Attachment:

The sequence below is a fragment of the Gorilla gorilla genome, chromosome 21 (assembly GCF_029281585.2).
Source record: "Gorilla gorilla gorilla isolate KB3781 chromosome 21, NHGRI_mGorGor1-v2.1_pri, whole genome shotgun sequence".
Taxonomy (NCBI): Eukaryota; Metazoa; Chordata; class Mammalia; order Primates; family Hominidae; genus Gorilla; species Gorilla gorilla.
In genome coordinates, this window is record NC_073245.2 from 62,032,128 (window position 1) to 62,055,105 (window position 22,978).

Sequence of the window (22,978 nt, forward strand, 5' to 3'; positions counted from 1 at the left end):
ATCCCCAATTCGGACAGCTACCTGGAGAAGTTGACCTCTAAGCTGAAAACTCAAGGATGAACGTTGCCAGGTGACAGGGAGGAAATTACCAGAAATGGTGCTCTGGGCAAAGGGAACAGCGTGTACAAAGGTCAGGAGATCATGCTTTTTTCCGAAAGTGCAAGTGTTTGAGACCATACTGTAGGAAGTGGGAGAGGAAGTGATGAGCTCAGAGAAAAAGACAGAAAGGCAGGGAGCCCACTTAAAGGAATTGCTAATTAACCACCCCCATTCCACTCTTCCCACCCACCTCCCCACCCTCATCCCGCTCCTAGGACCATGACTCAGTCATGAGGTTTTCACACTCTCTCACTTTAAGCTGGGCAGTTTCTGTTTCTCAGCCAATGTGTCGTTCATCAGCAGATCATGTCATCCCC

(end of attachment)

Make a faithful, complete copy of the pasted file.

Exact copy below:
The sequence below is a fragment of the Gorilla gorilla genome, chromosome 21 (assembly GCF_029281585.2).
Source record: "Gorilla gorilla gorilla isolate KB3781 chromosome 21, NHGRI_mGorGor1-v2.1_pri, whole genome shotgun sequence".
Taxonomy (NCBI): Eukaryota; Metazoa; Chordata; class Mammalia; order Primates; family Hominidae; genus Gorilla; species Gorilla gorilla.
In genome coordinates, this window is record NC_073245.2 from 62,032,128 (window position 1) to 62,055,105 (window position 22,978).

Sequence of the window (22,978 nt, forward strand, 5' to 3'; positions counted from 1 at the left end):
ATCCCCAATTCGGACAGCTACCTGGAGAAGTTGACCTCTAAGCTGAAAACTCAAGGATGAACGTTGCCAGGTGACAGGGAGGAAATTACCAGAAATGGTGCTCTGGGCAAAGGGAACAGCGTGTACAAAGGTCAGGAGATCATGCTTTTTTCCGAAAGTGCAAGTGTTTGAGACCATACTGTAGGAAGTGGGAGAGGAAGTGATGAGCTCAGAGAAAAAGACAGAAAGGCAGGGAGCCCACTTAAAGGAATTGCTAATTAACCACCCCCATTCCACTCTTCCCACCCACCTCCCCACCCTCATCCCGCTCCTAGGACCATGACTCAGTCATGAGGTTTTCACACTCTCTCACTTTAAGCTGGGCAGTTTCTGTTTCTCAGCCAATGTGTCGTTCATCAGCAGATCATGTCATCCCC